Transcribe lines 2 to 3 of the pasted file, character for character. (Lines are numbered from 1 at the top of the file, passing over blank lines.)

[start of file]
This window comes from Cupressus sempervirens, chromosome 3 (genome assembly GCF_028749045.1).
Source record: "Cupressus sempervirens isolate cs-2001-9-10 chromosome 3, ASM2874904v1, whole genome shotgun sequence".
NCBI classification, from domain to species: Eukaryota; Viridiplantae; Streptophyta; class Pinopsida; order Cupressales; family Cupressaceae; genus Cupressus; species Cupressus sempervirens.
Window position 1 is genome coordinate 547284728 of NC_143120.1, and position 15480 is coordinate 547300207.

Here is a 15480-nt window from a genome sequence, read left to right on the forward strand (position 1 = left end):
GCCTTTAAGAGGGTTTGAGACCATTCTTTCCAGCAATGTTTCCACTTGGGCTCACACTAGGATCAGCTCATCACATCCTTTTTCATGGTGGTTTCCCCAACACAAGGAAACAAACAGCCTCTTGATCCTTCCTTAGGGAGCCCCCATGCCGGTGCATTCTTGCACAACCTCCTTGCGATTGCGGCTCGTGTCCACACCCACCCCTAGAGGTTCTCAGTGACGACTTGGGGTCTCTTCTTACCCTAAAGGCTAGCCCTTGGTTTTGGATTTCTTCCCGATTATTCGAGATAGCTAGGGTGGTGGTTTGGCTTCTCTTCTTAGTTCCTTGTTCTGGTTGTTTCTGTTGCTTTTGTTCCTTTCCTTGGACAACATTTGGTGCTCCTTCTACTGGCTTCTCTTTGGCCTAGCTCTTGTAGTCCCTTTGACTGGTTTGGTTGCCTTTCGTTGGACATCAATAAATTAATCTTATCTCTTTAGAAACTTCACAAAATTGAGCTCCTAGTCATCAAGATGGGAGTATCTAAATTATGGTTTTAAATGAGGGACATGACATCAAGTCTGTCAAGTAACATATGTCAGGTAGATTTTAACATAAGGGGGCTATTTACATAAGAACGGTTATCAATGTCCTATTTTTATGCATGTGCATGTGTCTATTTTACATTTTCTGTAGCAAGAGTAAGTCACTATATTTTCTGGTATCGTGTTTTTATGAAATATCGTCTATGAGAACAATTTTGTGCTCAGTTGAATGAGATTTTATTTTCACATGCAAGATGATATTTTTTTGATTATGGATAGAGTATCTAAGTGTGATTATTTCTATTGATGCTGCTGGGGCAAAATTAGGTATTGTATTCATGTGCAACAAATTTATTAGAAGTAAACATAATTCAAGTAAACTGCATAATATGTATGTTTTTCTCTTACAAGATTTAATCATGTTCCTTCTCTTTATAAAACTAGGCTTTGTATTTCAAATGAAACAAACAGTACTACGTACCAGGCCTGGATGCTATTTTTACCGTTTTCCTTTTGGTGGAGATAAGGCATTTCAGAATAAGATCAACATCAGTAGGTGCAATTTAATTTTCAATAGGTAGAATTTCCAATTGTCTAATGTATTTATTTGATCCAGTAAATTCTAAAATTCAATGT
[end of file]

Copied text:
Source record: "Cupressus sempervirens isolate cs-2001-9-10 chromosome 3, ASM2874904v1, whole genome shotgun sequence".
NCBI classification, from domain to species: Eukaryota; Viridiplantae; Streptophyta; class Pinopsida; order Cupressales; family Cupressaceae; genus Cupressus; species Cupressus sempervirens.